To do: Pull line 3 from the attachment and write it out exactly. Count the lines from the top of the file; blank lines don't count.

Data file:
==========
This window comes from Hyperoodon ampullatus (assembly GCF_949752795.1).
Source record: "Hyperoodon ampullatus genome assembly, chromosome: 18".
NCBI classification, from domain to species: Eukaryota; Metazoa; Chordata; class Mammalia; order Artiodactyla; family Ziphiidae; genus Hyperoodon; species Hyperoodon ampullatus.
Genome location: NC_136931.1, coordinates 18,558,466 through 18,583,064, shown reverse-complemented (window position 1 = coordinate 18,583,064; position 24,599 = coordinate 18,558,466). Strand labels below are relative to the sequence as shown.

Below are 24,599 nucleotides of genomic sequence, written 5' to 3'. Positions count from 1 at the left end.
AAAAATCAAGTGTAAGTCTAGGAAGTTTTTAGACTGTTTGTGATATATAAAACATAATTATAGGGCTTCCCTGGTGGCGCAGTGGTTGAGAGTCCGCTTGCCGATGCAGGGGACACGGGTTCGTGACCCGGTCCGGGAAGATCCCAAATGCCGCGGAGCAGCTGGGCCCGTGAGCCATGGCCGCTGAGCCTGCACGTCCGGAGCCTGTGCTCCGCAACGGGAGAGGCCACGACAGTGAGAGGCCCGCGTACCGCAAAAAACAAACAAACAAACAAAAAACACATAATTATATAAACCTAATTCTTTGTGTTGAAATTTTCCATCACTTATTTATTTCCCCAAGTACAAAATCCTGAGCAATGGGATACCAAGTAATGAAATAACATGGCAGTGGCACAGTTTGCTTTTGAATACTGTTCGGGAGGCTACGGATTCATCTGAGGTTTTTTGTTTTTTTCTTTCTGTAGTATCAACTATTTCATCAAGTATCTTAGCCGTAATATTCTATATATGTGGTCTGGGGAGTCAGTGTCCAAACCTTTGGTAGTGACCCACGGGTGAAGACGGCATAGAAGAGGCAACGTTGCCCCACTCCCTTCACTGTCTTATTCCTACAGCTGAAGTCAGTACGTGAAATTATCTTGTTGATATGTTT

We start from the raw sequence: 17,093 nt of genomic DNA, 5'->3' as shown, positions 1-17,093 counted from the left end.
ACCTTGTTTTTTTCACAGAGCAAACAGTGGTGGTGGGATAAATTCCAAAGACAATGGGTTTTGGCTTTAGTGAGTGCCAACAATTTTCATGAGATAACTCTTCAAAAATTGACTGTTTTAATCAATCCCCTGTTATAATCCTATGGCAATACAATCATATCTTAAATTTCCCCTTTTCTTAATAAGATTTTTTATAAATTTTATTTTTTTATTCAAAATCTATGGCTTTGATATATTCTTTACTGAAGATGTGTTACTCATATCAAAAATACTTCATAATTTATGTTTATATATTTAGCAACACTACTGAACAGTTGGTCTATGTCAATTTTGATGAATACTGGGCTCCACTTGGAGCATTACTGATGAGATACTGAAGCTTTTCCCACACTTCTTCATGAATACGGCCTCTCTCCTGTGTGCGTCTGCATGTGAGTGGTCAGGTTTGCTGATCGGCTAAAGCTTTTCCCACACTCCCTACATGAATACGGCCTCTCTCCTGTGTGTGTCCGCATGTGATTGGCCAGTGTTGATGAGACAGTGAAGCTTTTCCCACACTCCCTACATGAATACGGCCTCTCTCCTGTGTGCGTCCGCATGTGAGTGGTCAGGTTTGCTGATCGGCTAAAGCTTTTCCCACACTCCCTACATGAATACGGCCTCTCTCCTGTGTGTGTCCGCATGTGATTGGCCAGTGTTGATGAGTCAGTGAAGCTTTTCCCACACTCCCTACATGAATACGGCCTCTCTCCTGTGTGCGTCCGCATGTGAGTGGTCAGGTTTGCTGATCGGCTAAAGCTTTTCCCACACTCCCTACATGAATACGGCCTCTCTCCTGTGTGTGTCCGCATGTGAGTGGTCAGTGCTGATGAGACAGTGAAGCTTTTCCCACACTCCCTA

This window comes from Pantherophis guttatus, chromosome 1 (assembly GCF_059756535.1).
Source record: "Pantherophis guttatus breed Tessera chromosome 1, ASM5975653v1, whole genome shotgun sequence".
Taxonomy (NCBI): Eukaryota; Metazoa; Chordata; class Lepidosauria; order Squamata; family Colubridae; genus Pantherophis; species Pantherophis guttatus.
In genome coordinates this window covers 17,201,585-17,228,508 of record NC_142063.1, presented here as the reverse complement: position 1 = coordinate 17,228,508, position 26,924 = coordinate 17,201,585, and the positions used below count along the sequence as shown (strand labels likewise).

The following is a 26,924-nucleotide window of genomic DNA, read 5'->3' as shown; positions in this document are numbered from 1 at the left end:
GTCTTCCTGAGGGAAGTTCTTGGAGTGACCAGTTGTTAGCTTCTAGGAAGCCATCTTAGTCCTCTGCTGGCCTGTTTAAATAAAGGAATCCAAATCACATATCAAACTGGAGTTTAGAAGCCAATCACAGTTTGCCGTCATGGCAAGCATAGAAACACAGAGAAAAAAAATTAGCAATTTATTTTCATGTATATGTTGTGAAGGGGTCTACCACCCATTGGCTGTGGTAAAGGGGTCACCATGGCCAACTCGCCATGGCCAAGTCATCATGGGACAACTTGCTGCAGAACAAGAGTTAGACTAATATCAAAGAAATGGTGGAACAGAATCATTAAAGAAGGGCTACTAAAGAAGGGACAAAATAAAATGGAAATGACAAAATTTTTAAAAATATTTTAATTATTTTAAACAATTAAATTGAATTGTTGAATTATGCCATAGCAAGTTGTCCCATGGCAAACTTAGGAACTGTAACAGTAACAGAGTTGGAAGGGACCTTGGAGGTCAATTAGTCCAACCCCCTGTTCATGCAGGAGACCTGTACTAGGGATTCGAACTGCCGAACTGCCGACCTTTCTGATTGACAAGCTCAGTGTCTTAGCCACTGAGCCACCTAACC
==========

NCBI classification, from domain to species: Eukaryota; Metazoa; Chordata; class Mammalia; order Artiodactyla; family Ziphiidae; genus Hyperoodon; species Hyperoodon ampullatus.